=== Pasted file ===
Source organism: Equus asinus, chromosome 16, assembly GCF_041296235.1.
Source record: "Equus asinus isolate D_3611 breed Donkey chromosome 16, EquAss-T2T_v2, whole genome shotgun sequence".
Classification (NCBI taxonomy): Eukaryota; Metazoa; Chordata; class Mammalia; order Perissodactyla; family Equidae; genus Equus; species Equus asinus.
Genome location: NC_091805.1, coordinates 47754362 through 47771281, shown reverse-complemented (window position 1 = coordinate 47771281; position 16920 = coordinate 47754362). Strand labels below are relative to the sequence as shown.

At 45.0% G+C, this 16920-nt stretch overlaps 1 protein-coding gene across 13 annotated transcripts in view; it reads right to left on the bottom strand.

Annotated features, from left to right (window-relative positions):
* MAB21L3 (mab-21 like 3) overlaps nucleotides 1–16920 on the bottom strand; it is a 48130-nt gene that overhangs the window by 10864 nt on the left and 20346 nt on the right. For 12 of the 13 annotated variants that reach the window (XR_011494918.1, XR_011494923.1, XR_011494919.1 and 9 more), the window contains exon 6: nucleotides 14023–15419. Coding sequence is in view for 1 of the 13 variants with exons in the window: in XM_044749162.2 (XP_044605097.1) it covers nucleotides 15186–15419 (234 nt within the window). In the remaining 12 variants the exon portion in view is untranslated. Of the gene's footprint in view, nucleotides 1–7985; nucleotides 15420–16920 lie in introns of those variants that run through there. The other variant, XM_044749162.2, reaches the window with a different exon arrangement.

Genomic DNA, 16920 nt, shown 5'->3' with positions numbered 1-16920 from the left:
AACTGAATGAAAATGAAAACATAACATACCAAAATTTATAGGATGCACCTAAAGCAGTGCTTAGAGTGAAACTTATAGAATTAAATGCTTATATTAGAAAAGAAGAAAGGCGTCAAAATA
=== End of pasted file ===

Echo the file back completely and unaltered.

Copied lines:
Source organism: Equus asinus, chromosome 16, assembly GCF_041296235.1.
Source record: "Equus asinus isolate D_3611 breed Donkey chromosome 16, EquAss-T2T_v2, whole genome shotgun sequence".
Classification (NCBI taxonomy): Eukaryota; Metazoa; Chordata; class Mammalia; order Perissodactyla; family Equidae; genus Equus; species Equus asinus.
Genome location: NC_091805.1, coordinates 47754362 through 47771281, shown reverse-complemented (window position 1 = coordinate 47771281; position 16920 = coordinate 47754362). Strand labels below are relative to the sequence as shown.

At 45.0% G+C, this 16920-nt stretch overlaps 1 protein-coding gene across 13 annotated transcripts in view; it reads right to left on the bottom strand.

Annotated features, from left to right (window-relative positions):
* MAB21L3 (mab-21 like 3) overlaps nucleotides 1–16920 on the bottom strand; it is a 48130-nt gene that overhangs the window by 10864 nt on the left and 20346 nt on the right. For 12 of the 13 annotated variants that reach the window (XR_011494918.1, XR_011494923.1, XR_011494919.1 and 9 more), the window contains exon 6: nucleotides 14023–15419. Coding sequence is in view for 1 of the 13 variants with exons in the window: in XM_044749162.2 (XP_044605097.1) it covers nucleotides 15186–15419 (234 nt within the window). In the remaining 12 variants the exon portion in view is untranslated. Of the gene's footprint in view, nucleotides 1–7985; nucleotides 15420–16920 lie in introns of those variants that run through there. The other variant, XM_044749162.2, reaches the window with a different exon arrangement.

Genomic DNA, 16920 nt, shown 5'->3' with positions numbered 1-16920 from the left:
AACTGAATGAAAATGAAAACATAACATACCAAAATTTATAGGATGCACCTAAAGCAGTGCTTAGAGTGAAACTTATAGAATTAAATGCTTATATTAGAAAAGAAGAAAGGCGTCAAAATA